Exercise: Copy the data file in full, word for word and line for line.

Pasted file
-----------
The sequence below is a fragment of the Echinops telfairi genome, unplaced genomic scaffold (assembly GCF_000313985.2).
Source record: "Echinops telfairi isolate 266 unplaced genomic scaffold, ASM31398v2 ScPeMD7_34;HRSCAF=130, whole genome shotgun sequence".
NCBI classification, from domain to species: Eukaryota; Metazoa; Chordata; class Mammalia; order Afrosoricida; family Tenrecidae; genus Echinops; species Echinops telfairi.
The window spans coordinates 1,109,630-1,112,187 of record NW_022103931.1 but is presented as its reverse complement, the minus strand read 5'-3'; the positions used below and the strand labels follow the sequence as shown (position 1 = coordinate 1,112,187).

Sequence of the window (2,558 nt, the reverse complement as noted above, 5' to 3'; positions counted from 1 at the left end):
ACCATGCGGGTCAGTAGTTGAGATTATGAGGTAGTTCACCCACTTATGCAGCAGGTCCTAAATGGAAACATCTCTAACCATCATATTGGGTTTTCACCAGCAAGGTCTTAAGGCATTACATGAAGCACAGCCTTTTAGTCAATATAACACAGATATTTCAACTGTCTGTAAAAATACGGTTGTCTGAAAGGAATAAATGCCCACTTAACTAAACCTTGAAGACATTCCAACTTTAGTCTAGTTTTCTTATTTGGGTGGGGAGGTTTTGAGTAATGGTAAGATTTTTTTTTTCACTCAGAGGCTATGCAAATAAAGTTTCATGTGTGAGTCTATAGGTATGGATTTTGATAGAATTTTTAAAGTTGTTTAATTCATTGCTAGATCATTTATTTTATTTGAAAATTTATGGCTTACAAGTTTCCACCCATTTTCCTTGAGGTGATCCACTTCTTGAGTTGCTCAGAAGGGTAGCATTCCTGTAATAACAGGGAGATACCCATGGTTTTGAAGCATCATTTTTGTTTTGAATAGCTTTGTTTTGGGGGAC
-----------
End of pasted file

The sequence below is a fragment of the Echinops telfairi genome, unplaced genomic scaffold (assembly GCF_000313985.2).
Source record: "Echinops telfairi isolate 266 unplaced genomic scaffold, ASM31398v2 ScPeMD7_34;HRSCAF=130, whole genome shotgun sequence".
NCBI classification, from domain to species: Eukaryota; Metazoa; Chordata; class Mammalia; order Afrosoricida; family Tenrecidae; genus Echinops; species Echinops telfairi.
The window spans coordinates 1,109,630-1,112,187 of record NW_022103931.1 but is presented as its reverse complement, the minus strand read 5'-3'; the positions used below and the strand labels follow the sequence as shown (position 1 = coordinate 1,112,187).

Sequence of the window (2,558 nt, the reverse complement as noted above, 5' to 3'; positions counted from 1 at the left end):
ACCATGCGGGTCAGTAGTTGAGATTATGAGGTAGTTCACCCACTTATGCAGCAGGTCCTAAATGGAAACATCTCTAACCATCATATTGGGTTTTCACCAGCAAGGTCTTAAGGCATTACATGAAGCACAGCCTTTTAGTCAATATAACACAGATATTTCAACTGTCTGTAAAAATACGGTTGTCTGAAAGGAATAAATGCCCACTTAACTAAACCTTGAAGACATTCCAACTTTAGTCTAGTTTTCTTATTTGGGTGGGGAGGTTTTGAGTAATGGTAAGATTTTTTTTTTCACTCAGAGGCTATGCAAATAAAGTTTCATGTGTGAGTCTATAGGTATGGATTTTGATAGAATTTTTAAAGTTGTTTAATTCATTGCTAGATCATTTATTTTATTTGAAAATTTATGGCTTACAAGTTTCCACCCATTTTCCTTGAGGTGATCCACTTCTTGAGTTGCTCAGAAGGGTAGCATTCCTGTAATAACAGGGAGATACCCATGGTTTTGAAGCATCATTTTTGTTTTGAATAGCTTTGTTTTGGGGGAC